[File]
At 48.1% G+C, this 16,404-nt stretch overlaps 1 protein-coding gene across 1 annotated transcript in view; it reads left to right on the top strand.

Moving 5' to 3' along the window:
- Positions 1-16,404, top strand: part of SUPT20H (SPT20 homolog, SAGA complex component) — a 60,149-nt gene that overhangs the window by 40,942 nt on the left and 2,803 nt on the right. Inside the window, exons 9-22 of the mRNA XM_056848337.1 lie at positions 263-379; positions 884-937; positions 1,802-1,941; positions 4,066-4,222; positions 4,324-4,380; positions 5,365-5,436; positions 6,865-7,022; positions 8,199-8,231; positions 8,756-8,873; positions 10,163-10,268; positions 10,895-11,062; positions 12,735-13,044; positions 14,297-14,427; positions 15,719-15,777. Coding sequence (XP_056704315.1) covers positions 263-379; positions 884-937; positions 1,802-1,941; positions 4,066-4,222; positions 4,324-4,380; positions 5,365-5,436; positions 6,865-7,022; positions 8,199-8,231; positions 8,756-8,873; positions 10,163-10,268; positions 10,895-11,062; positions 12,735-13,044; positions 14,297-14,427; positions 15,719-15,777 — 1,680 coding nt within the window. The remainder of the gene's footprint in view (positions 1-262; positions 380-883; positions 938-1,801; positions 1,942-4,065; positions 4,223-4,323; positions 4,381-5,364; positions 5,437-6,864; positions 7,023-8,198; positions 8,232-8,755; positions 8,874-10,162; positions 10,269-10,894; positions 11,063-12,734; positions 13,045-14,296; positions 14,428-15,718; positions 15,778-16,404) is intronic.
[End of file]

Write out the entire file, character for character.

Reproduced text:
At 48.1% G+C, this 16,404-nt stretch overlaps 1 protein-coding gene across 1 annotated transcript in view; it reads left to right on the top strand.

Moving 5' to 3' along the window:
- Positions 1-16,404, top strand: part of SUPT20H (SPT20 homolog, SAGA complex component) — a 60,149-nt gene that overhangs the window by 40,942 nt on the left and 2,803 nt on the right. Inside the window, exons 9-22 of the mRNA XM_056848337.1 lie at positions 263-379; positions 884-937; positions 1,802-1,941; positions 4,066-4,222; positions 4,324-4,380; positions 5,365-5,436; positions 6,865-7,022; positions 8,199-8,231; positions 8,756-8,873; positions 10,163-10,268; positions 10,895-11,062; positions 12,735-13,044; positions 14,297-14,427; positions 15,719-15,777. Coding sequence (XP_056704315.1) covers positions 263-379; positions 884-937; positions 1,802-1,941; positions 4,066-4,222; positions 4,324-4,380; positions 5,365-5,436; positions 6,865-7,022; positions 8,199-8,231; positions 8,756-8,873; positions 10,163-10,268; positions 10,895-11,062; positions 12,735-13,044; positions 14,297-14,427; positions 15,719-15,777 — 1,680 coding nt within the window. The remainder of the gene's footprint in view (positions 1-262; positions 380-883; positions 938-1,801; positions 1,942-4,065; positions 4,223-4,323; positions 4,381-5,364; positions 5,437-6,864; positions 7,023-8,198; positions 8,232-8,755; positions 8,874-10,162; positions 10,269-10,894; positions 11,063-12,734; positions 13,045-14,296; positions 14,428-15,718; positions 15,778-16,404) is intronic.